The Girl of Ink and Stars by Kiran Millwood Hargrave [Book review]
I borrowed this book from the library and I'm glad I did! It's not a new book, it was released in May 2016 and I have wanted to read it for a while. I like to read books written for children as well as adult fiction, being a teacher it is always nice to have books to recommend to the school children! This book is probably most enjoyed by children of middle school age (9-13) as I think they would enjoy the adventure. However that is not to say that adults won't enjoy it as I certainly did!
Winner of the Waterstones Children's Book Prize 2017, and the British Book Awards' Children's Book of Year 2017 Forbidden to leave her island, Isabella Riosse dreams of the faraway lands her father once mapped. When her closest friend disappears into the island’s Forgotten Territories, she volunteers to guide the search. As a cartographer’s daughter, she’s equipped with elaborate ink maps and knowledge of the stars, and is eager to navigate the island’s forgotten heart. But the world beyond the walls is a monster-filled wasteland – and beneath the dry rivers and smoking mountains, a legendary fire demon is stirring from its sleep. Soon, following her map, her heart and an ancient myth, Isabella discovers the true end of her journey: to save the island itself.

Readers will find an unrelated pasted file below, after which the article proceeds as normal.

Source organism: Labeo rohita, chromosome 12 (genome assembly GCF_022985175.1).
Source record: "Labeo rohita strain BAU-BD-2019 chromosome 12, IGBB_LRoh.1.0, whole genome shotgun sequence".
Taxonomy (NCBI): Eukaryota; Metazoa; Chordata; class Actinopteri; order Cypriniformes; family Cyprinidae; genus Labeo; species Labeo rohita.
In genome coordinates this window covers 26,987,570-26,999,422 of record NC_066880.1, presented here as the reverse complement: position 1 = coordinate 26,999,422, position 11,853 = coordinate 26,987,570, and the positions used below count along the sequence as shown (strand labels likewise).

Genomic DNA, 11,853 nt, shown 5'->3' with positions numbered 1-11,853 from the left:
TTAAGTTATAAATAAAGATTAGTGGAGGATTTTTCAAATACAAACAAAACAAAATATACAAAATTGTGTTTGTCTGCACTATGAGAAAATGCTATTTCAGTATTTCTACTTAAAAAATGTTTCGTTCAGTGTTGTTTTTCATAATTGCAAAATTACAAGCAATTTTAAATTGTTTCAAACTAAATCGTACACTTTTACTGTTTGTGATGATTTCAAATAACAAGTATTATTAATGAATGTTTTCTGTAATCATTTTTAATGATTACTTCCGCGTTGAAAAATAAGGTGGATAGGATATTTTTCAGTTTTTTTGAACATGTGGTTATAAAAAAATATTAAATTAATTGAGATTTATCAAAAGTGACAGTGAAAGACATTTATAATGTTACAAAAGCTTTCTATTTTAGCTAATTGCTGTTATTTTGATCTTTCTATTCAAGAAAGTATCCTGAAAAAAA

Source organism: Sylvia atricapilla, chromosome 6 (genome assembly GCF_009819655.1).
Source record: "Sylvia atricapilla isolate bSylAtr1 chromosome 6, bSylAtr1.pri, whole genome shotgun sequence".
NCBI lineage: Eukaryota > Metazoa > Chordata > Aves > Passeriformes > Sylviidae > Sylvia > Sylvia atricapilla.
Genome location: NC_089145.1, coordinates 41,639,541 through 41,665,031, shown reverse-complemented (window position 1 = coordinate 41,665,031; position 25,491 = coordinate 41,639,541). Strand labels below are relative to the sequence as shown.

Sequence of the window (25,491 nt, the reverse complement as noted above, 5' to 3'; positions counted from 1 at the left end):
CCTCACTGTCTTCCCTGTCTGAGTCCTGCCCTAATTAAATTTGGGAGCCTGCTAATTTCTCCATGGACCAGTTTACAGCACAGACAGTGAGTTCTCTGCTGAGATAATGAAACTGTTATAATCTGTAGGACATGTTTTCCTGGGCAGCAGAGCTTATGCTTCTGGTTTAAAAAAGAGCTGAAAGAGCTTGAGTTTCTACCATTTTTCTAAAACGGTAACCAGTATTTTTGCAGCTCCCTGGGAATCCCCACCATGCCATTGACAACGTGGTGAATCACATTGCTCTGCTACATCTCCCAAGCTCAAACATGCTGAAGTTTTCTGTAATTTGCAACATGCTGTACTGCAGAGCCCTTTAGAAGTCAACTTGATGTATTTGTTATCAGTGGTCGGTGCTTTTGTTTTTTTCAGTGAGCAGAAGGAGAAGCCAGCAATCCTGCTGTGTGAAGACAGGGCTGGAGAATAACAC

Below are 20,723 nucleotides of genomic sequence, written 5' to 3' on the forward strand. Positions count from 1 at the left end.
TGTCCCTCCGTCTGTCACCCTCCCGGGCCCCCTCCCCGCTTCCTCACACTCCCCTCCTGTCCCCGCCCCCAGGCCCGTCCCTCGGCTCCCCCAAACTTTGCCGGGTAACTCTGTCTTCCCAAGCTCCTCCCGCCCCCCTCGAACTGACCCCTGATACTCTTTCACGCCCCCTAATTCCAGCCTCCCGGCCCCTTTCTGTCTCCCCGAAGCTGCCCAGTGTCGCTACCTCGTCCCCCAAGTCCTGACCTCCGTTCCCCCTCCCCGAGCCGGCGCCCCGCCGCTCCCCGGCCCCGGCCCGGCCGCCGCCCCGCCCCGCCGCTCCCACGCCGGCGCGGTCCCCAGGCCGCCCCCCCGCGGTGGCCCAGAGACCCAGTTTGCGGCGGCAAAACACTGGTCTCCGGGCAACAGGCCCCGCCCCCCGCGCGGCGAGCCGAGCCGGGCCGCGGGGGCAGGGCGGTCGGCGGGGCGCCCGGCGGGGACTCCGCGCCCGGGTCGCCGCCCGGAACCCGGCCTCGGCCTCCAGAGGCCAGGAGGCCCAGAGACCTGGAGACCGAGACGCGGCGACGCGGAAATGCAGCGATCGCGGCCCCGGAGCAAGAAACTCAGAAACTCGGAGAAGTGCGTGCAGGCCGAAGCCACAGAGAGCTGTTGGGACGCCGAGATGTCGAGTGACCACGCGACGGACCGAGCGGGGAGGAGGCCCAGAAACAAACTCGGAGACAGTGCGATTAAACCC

This was an intriguing tale of myth and legend. We follow Isa and her quest to explore the island of Joya that she lives on. According to myth Joya was once a free floating island, but due to the ancient Fire Demon it has become locked in the sea and the lives of those living their have been much less vibrant and fruitful.
This was a lovely tale of friendship, family and community. I love it when the protagonist is a strong young female, Isa is clever, brave and determined. She is not afraid to fight for what she believes in. She is highly skilled, having learnt her father's cartography craft throughout her life and uses this to become a large part of the search party and help her explore the secrets of the island.
I loved the drawings and maps throughout. They gave us an idea of what the area was like and I could imagine the world in my mind as they were exploring. Kirans story telling was incredibly detailed and it helped me imagine everything in full colour and intensity. Especially the scenes at the end!
There is a high level of excitement and danger throughout the story and a lovely blend of history and legend. The monsters are described well and keep you wondering what is going to come next.
The island of Joya, although fictional, has some light links to real life, it talks of places like Afrik and Amrica throughout, offering loose links to the world we know.
All in all this was a lovely read for children and adults. A 13 year old feisty protagonist should encourage the younger readers to want to follow her adventure!
Have you read this one? Would it be something you would want to read about? Let me know in the comments!